Susan Perabo's short-story collection, Who I Was Supposed to Be, was named a Best Book of 1999 by the Los Angeles Times, The Miami Herald, and the St. Louis Post-Dispatch. The Boston Globe proclaimed the debut "a stunning introduction to a fresh new literary talent." Now Susan Perabo returns with The Broken Places, her eagerly anticipated novel about love and honor and how the aftermath of one terrifying night -- and one heroic act -- affects a close-knit family.
Twelve-year-old Paul Tucker knows his family is something akin to royalty in small-town Casey, Pennsylvania. His father, Sonny, is a dedicated career fireman, in line for the position of chief, long held by Paul's late grandfather, a local legend whose heroics continue to occupy the hearts and minds of all who knew and worked with him. Paul's mother, Laura, is a math teacher at the high school; Paul is sometimes annoyed by her worries over him (and her apparent lack of worry over his father), but his life is generally untroubled, his future bright, his time measured by sport seasons.
But on a windy October day, the collapse of an abandoned farmhouse forever alters the fates and perceptions of Paul, his family, and those closest to them. Sonny and the other Casey firemen attempt a dangerous rescue to reach a teenager buried under the rubble, and when Sonny himself is trapped by a secondary collapse, Paul, his mother, and the crowd of onlookers believe the worst. The wait is excruciating; it's baby Jessica all over again, but this time the "innocent victim" is sixteen-year-old Ian Finch, a swastika-tattooed hoodlum who may have brought the house down on himself while building bombs. Still, when Sonny emerges from the rubble hours later, the maimed teenager in his arms, the rescue becomes a minor miracle and a major public relations event, a validation of all things American and true. Sonny is immediately hailed as a national hero. And Paul's life is suddenly, and irrevocably, changed.
Beyond the limelight, the parades, and the intrusion of the national media into a quiet and predictable life, the Tucker household balance is upset. And Ian Finch's curious and continued involvement in Sonny's life creates a new and troubling set of hurdles for Paul to overcome. Somehow, though his father has been saved, he continues to slip through Paul's fingers. Secrets, lies, and changing alliances threaten Paul's relationship with his father and his mother and his understanding of what holds a family -- and a town -- together.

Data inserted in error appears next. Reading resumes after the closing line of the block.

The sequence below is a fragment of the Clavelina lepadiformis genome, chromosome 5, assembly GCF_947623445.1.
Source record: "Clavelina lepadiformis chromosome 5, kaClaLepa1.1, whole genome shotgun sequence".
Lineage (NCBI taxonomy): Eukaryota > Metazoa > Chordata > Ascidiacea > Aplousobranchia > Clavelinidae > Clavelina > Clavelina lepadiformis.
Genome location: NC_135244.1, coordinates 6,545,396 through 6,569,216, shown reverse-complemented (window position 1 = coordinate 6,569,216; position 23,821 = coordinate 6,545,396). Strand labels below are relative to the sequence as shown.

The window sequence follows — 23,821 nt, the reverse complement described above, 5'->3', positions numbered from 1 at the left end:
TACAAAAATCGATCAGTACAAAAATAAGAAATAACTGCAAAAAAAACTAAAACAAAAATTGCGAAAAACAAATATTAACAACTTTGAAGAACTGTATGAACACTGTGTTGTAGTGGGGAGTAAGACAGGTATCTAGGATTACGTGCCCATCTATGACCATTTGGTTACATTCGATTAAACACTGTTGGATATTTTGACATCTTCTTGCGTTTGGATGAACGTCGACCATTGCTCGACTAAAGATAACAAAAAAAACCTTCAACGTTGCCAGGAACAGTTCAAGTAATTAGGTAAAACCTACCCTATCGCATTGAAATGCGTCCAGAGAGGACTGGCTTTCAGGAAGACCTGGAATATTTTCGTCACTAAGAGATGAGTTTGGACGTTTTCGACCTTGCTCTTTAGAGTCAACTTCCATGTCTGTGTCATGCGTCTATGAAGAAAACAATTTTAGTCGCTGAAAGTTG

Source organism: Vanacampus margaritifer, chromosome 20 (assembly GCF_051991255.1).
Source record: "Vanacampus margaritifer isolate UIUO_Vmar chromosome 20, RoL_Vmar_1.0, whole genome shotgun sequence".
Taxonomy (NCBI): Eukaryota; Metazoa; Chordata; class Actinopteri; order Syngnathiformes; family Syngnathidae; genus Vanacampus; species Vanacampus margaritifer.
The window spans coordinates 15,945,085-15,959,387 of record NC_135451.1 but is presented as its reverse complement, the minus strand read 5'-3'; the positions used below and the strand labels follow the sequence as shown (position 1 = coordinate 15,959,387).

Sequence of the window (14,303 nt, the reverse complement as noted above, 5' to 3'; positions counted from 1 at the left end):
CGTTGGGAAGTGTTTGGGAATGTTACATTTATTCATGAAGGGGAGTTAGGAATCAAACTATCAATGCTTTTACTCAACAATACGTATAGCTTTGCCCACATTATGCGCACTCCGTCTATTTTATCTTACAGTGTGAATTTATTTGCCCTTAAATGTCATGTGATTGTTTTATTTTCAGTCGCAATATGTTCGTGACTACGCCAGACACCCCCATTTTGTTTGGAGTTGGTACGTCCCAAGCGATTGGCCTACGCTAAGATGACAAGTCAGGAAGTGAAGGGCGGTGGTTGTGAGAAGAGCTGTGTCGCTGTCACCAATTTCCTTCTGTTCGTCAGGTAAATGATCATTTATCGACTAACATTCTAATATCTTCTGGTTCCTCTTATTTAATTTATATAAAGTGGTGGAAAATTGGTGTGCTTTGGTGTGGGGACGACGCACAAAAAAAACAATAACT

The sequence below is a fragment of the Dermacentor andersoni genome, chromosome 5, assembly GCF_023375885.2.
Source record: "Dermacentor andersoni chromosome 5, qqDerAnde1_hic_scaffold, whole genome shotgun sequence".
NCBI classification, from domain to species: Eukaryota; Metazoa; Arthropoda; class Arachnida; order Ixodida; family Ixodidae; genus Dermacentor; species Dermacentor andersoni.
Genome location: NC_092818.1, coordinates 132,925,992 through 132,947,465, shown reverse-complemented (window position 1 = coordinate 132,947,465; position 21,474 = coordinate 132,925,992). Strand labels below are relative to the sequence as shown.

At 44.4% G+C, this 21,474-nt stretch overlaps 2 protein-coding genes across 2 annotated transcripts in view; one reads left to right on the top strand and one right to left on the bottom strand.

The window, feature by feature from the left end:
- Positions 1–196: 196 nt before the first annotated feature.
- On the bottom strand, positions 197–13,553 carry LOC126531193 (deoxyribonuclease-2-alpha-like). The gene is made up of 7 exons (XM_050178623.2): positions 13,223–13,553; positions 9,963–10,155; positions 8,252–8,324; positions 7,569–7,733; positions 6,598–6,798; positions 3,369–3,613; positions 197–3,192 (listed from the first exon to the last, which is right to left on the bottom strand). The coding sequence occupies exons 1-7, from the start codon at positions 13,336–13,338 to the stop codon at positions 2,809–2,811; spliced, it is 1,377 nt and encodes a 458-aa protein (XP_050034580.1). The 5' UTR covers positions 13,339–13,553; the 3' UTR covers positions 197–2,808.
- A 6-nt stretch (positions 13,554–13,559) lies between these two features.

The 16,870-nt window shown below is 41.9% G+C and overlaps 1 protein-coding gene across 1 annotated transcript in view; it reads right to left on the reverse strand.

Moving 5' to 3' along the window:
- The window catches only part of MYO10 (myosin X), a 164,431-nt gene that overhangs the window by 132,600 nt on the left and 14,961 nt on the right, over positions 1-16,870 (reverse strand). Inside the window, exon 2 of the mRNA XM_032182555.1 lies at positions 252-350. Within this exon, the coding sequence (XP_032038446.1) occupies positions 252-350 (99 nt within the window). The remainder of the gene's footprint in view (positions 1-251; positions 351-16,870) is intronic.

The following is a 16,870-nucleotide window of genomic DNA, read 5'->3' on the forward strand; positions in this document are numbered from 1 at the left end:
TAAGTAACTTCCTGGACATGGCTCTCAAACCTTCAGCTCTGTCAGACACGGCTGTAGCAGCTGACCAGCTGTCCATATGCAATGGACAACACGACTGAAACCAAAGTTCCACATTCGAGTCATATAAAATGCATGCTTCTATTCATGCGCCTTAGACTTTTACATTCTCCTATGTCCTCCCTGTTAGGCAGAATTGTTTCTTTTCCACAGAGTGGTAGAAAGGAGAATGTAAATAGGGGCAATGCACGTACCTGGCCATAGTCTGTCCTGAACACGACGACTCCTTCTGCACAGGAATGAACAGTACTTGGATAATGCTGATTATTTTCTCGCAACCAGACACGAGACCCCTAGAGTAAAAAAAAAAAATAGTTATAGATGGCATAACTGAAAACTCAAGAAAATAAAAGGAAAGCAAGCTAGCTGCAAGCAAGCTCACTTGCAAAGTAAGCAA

The Broken Places is a brilliant meditation on the psychology of heroism, the definition of family, and the true meaning of honor. With pitch-perfect dialogue, subtle but stunning insights, and a dazzling ability to uncork the quiet power of each character, Susan Perabo's The Broken Places uncovers and celebrates the unsettling truths of human nature.
Small-town fame is a blessing at first and then a curse in this modest, carefully composed novel about the 12-year-old descendant of two generations of heroic firemen. Growing up in Casey, Pa., Paul Tucker lives an idyllic life of bike rides, Frisbee golf and Pony football, evading his worrywart mom, Laura, and worshipping his firefighter dad, Sonny. Then one day, Sonny is called to a collapsed house to rescue 16-year-old Ian Finch, a swastika-tattooed rebel who was experimenting with explosives. While Ian's foot is trapped under the wreckage, another wall falls, and Sonny is caught, too. Hours later the two emerge, Ian missing one foot. Besieged by the media, Sonny is soon propelled from local hero to national celebrity. The Tuckers are unsettled by the publicity which culminates in a realistically ludicrous made-for-TV movie but also by Sonny's nervous need for fame. What really happened under the collapsed house, and who was the true hero? As his family deteriorates and his dad begins to fall apart, Paul is hastened toward adulthood by the discovery that love sometimes requires compassion and courage. Perabo was widely praised for Who I Was Supposed to Be, her first collection of stories, and her debut novel is confident and well-crafted. She builds her world out of many carefully chosen details; even the most incidental characters are fully formed, fully present. Her protagonist is such a real boy that he gives credibility to the novel's most sensational events simply by experiencing them, and his thoughtful wonder makes the universal truths of growing up seem new.